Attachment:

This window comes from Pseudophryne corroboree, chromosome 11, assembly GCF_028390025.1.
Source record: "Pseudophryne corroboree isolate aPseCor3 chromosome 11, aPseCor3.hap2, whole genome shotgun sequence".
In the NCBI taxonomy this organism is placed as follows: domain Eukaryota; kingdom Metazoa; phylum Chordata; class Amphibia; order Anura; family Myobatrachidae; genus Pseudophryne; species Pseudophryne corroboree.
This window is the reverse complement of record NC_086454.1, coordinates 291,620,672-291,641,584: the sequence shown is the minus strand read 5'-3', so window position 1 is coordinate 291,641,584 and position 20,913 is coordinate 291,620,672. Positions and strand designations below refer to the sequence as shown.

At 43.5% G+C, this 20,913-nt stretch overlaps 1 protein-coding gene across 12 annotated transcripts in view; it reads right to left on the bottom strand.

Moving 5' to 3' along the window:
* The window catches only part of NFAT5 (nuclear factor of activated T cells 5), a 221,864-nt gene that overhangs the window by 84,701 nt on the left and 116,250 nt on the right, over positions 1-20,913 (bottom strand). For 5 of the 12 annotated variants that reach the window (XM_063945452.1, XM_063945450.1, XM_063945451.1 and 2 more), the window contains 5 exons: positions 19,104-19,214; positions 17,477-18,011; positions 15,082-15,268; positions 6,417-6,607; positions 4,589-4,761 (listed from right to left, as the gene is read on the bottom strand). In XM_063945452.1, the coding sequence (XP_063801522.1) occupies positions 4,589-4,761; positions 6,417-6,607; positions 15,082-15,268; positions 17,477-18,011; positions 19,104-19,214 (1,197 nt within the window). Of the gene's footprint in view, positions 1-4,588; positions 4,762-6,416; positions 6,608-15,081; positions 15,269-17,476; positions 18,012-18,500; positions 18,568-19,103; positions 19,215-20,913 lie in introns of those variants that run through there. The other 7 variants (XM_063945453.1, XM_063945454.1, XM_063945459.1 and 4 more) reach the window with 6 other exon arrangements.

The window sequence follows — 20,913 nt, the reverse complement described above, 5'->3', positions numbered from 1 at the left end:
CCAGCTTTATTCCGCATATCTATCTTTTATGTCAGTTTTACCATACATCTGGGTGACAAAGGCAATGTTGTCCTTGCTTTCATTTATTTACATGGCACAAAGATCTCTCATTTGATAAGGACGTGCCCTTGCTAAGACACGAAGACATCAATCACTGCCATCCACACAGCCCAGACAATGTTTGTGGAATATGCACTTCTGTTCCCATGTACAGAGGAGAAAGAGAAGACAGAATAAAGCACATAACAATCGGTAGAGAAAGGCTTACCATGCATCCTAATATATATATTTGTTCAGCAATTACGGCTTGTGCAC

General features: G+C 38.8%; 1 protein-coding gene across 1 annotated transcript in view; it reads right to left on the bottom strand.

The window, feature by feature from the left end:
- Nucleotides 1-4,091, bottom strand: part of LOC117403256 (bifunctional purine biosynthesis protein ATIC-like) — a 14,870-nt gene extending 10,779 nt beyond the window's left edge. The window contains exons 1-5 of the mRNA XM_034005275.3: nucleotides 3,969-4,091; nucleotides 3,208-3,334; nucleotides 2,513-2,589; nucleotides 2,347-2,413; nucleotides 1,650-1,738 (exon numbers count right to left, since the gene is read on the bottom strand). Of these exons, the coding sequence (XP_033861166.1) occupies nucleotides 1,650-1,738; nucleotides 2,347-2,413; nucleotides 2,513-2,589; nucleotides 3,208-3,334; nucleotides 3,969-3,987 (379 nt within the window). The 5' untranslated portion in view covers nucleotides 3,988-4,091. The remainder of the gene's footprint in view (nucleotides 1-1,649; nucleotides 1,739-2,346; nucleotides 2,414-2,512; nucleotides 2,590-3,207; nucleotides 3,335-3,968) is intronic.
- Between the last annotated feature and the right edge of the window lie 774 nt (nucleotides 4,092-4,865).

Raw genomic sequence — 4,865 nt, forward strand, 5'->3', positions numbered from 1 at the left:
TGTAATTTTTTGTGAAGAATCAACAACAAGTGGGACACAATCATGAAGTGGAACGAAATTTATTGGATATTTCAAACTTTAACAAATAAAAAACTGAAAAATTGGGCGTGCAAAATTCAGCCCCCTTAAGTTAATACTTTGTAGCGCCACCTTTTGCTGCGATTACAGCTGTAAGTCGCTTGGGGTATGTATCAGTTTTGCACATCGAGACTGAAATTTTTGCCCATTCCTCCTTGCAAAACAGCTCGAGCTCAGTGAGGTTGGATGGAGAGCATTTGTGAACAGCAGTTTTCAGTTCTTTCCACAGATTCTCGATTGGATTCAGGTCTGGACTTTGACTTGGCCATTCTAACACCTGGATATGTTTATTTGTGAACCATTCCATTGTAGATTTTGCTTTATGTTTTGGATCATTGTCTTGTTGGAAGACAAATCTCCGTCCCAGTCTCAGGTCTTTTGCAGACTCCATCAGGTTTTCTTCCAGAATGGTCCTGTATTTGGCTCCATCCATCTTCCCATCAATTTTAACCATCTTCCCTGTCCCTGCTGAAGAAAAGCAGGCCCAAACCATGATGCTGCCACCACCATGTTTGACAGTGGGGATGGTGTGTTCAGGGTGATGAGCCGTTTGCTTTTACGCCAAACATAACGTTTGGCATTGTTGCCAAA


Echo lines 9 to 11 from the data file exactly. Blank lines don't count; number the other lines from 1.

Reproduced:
CCAGCTTTATTCCGCATATCTATCTTTTATGTCAGTTTTACCATACATCTGGGTGACAAAGGCAATGTTGTCCTTGCTTTCATTTATTTACATGGCACAAAGATCTCTCATTTGATAAGGACGTGCCCTTGCTAAGACACGAAGACATCAATCACTGCCATCCACACAGCCCAGACAATGTTTGTGGAATATGCACTTCTGTTCCCATGTACAGAGGAGAAAGAGAAGACAGAATAAAGCACATAACAATCGGTAGAGAAAGGCTTACCATGCATCCTAATATATATATTTGTTCAGCAATTACGGCTTGTGCAC

General features: G+C 38.8%; 1 protein-coding gene across 1 annotated transcript in view; it reads right to left on the bottom strand.

The window, feature by feature from the left end: